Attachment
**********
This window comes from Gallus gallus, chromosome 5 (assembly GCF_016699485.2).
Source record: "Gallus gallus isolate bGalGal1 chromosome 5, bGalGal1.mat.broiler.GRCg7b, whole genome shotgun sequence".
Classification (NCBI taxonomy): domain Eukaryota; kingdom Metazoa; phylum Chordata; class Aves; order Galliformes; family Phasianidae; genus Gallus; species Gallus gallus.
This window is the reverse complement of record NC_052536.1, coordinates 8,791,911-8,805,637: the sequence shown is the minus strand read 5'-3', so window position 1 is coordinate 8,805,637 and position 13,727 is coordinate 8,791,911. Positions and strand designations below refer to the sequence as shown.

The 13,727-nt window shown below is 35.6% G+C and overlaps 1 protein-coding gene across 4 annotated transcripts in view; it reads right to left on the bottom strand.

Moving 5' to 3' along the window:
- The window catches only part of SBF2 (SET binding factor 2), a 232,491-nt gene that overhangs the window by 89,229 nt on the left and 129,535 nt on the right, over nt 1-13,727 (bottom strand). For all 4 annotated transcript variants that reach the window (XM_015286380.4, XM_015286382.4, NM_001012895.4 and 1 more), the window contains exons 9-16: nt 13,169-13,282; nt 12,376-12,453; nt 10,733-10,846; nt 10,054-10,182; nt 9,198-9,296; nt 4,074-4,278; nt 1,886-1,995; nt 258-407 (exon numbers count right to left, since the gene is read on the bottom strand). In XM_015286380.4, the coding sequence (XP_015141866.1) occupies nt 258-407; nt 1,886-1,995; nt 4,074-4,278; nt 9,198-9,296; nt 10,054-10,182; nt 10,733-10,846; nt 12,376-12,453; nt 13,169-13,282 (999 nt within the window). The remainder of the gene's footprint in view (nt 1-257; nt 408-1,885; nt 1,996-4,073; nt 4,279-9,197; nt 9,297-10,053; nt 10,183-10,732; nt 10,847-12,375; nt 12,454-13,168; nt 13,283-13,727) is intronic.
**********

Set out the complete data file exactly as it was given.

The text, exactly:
This window comes from Gallus gallus, chromosome 5 (assembly GCF_016699485.2).
Source record: "Gallus gallus isolate bGalGal1 chromosome 5, bGalGal1.mat.broiler.GRCg7b, whole genome shotgun sequence".
Classification (NCBI taxonomy): domain Eukaryota; kingdom Metazoa; phylum Chordata; class Aves; order Galliformes; family Phasianidae; genus Gallus; species Gallus gallus.
This window is the reverse complement of record NC_052536.1, coordinates 8,791,911-8,805,637: the sequence shown is the minus strand read 5'-3', so window position 1 is coordinate 8,805,637 and position 13,727 is coordinate 8,791,911. Positions and strand designations below refer to the sequence as shown.

The 13,727-nt window shown below is 35.6% G+C and overlaps 1 protein-coding gene across 4 annotated transcripts in view; it reads right to left on the bottom strand.

Moving 5' to 3' along the window:
- The window catches only part of SBF2 (SET binding factor 2), a 232,491-nt gene that overhangs the window by 89,229 nt on the left and 129,535 nt on the right, over nt 1-13,727 (bottom strand). For all 4 annotated transcript variants that reach the window (XM_015286380.4, XM_015286382.4, NM_001012895.4 and 1 more), the window contains exons 9-16: nt 13,169-13,282; nt 12,376-12,453; nt 10,733-10,846; nt 10,054-10,182; nt 9,198-9,296; nt 4,074-4,278; nt 1,886-1,995; nt 258-407 (exon numbers count right to left, since the gene is read on the bottom strand). In XM_015286380.4, the coding sequence (XP_015141866.1) occupies nt 258-407; nt 1,886-1,995; nt 4,074-4,278; nt 9,198-9,296; nt 10,054-10,182; nt 10,733-10,846; nt 12,376-12,453; nt 13,169-13,282 (999 nt within the window). The remainder of the gene's footprint in view (nt 1-257; nt 408-1,885; nt 1,996-4,073; nt 4,279-9,197; nt 9,297-10,053; nt 10,183-10,732; nt 10,847-12,375; nt 12,454-13,168; nt 13,283-13,727) is intronic.